Is your dog breaking through the fence?
If your dog is breaking through the fence, there are several reasons that this could be happening. Let’s take a look at what may cause this.
Most people already know this, but you can’t just put on your dog fence collar and expect the dog to know what it is all about. You must spend a week or two training your dog to respect the fence. Here is a link to training instructions. How long did you spend training your dog? If training was only for a day or two, the dog needs more reinforcement and retraining on a leash.
Proper Collar Fit
Take a look at the pictures below:
If your dog’s collar is able to spin around the neck freely, it is too loose. The collar should never hang down. You should only be able to get one finger between the contact points and the dog’s neck. With that being said, be cautious that the collar isn’t overtightened either. Proper collar fit is imperative. A collar that is too tight or too loose can cause a condition called pressure necrosis, which you can read about here.
It is imperative that the contact points are making direct contact with the skin. Your kit should have come with a set of short prongs, and a set of long prongs. Short prongs can be used on dogs with short hair, and the longer ones should be used on dogs who have longer or thicker hair. Consider the breed of dog that you have and the thickness of his coat. It may be a good idea to trim down the hair underneath the contact points. A touch of Vaseline may also be helpful, to mat down the fur a bit.
What correction level do you have your collar set to? Is it set to the highest level?
Keep this in mind. If you have the active collar (red and blue), the strongest level is a level 5. Levels 6 and 7 are progressive. Although your transmitter will go to the number 8, the active collar does not have a level 8. If you try and set it to a level 8, your dog will not receive a correction.
If you have the hyper collar, (all blue) the strongest level is a 5, or you could go with a progressive setting of 8.
Boundary Zone Width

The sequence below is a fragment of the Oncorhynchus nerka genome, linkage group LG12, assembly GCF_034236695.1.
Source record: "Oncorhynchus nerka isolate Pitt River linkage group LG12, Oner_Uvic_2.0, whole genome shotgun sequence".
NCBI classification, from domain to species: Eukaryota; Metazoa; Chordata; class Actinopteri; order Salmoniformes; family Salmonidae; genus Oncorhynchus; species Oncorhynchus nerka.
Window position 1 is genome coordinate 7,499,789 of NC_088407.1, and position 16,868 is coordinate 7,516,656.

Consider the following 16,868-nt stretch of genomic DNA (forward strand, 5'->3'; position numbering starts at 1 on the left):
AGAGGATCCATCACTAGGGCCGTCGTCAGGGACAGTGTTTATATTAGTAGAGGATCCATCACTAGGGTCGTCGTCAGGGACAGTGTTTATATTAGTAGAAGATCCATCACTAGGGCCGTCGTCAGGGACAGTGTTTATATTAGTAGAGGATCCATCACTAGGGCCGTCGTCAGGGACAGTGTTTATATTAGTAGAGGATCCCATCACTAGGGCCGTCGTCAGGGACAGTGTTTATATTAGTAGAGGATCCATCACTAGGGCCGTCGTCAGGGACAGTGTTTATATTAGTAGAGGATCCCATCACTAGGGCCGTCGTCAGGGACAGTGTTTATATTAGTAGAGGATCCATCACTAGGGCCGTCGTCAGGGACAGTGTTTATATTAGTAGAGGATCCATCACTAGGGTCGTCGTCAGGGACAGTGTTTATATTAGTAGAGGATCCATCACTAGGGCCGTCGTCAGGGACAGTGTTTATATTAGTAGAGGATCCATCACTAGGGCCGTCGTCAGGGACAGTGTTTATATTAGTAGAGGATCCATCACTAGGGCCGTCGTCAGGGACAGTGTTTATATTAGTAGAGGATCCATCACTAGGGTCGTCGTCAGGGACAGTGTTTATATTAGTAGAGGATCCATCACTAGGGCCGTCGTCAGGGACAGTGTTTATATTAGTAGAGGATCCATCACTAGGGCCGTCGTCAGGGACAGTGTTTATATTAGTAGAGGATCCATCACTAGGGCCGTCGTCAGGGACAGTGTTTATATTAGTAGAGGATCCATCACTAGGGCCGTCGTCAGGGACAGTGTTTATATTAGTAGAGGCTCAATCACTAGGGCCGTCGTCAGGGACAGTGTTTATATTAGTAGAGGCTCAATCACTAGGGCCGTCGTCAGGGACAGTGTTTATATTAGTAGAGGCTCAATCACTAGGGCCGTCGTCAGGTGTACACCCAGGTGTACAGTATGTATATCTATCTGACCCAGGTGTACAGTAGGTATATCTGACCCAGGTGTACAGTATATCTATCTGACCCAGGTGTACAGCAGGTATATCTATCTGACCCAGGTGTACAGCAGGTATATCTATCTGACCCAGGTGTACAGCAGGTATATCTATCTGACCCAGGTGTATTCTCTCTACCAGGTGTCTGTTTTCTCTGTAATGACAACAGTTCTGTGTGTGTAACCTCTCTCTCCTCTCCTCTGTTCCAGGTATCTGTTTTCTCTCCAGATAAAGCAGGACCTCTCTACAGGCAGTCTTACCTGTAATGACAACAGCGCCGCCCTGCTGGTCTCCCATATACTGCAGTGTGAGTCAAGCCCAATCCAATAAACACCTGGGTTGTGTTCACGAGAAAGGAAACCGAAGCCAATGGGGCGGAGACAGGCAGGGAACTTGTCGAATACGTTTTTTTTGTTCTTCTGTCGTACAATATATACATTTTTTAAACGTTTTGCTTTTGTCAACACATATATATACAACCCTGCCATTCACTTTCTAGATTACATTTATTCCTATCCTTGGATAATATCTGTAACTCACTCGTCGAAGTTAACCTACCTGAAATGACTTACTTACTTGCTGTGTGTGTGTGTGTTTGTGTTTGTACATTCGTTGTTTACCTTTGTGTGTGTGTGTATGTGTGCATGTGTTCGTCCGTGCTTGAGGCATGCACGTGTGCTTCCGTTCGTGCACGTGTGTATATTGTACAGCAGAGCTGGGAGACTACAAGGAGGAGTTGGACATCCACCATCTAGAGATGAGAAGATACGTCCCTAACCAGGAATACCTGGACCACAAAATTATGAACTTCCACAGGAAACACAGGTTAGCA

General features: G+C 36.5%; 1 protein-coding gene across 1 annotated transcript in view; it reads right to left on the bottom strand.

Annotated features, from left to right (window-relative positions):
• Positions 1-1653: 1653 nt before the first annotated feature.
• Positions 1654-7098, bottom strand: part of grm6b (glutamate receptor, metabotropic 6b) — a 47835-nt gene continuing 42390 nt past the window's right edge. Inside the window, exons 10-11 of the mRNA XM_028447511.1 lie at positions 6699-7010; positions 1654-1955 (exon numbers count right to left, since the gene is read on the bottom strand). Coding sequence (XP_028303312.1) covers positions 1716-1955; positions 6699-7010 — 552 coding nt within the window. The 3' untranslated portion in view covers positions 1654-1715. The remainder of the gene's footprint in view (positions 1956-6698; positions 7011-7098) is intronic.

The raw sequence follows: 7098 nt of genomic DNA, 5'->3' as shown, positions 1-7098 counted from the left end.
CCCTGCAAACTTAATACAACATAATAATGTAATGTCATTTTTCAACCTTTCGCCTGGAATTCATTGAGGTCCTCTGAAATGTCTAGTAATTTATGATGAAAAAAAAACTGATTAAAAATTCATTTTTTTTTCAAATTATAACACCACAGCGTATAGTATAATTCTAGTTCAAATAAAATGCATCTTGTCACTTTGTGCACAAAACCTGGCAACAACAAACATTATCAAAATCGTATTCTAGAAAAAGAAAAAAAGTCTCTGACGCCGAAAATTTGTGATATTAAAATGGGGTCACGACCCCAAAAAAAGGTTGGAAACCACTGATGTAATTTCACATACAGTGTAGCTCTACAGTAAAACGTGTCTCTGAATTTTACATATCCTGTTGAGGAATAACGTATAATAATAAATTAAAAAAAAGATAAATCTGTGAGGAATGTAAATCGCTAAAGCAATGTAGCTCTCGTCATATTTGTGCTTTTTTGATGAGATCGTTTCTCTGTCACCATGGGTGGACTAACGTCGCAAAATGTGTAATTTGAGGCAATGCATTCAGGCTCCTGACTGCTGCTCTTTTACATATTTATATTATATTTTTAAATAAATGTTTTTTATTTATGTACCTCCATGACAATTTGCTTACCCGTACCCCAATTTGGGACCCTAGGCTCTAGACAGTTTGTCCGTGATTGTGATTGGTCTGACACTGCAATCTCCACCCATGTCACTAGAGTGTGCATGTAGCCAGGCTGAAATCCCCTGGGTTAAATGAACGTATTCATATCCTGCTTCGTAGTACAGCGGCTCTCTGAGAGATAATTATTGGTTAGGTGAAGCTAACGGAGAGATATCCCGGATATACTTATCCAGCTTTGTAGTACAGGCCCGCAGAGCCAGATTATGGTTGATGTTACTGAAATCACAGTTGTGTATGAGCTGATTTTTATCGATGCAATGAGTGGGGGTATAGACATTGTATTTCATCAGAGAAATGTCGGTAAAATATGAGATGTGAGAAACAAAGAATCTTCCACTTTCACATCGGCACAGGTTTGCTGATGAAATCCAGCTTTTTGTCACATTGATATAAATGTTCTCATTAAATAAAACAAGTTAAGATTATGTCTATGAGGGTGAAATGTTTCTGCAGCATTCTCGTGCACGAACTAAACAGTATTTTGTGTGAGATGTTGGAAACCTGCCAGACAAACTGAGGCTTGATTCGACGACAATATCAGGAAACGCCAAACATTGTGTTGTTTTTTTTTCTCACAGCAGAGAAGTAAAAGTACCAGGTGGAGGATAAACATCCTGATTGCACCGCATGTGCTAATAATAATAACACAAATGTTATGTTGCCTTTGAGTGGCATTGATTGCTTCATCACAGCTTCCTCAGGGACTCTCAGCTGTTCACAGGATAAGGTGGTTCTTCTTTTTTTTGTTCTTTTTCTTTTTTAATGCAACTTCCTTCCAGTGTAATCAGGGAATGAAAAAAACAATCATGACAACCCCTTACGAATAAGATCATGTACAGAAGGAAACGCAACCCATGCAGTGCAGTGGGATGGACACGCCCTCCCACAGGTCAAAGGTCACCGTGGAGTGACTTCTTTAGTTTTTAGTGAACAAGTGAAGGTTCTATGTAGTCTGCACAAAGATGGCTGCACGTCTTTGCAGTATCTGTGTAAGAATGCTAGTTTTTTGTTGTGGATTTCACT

The boundary zone width refers to how close the dog gets to the wire before the beep/correction happens. Is your collar beeping at all before the wire? The default setting on your eXtreme transmitter is set at 10. This number does not translate into feet. You will need to walk toward your wire with your collar in hand, to see how many feet away from your wire that the collar starts to beep.
If you don’t hear a beep at all, your boundary zone width may be set too low. Use the scroll button to increase your boundary zone width. What does this have to do with your dog getting out of the fence?
Let’s say that your dog fence is set to correct 2 feet before the wire. That correction continues 2 feet after the wire as well. So this means that your dog will only have to go through 4 feet of correction before he gets through the fence. Making that zone wider means that the dog has to feel the correction longer before he gets through. This is why it may be a good idea to set the fence at a greater width, so it becomes more difficult for the dog to run through.
Is your dog crossing over the fence in the same area every time? If so, have you tested the collar in that area? In some cases, there could be a wiring issue in that spot, which is allowing the dog to cross over without a correction.
The Dog’s Reaction
Have you watched the dog go through the fence? Does he or she show any reaction at all? Does he yelp, or shake his head? If the dog is having no reaction whatsoever, he may not be feeling anything. If this is the case, you can try the collar on a higher level, and/or make sure that the collar is fitted tightly enough around the dog’s neck.
Have you tried all of these things and the dog is still getting through the fence? Please give us a call so that we can help you further. We can be reached 7 days a week at 800-305-6116.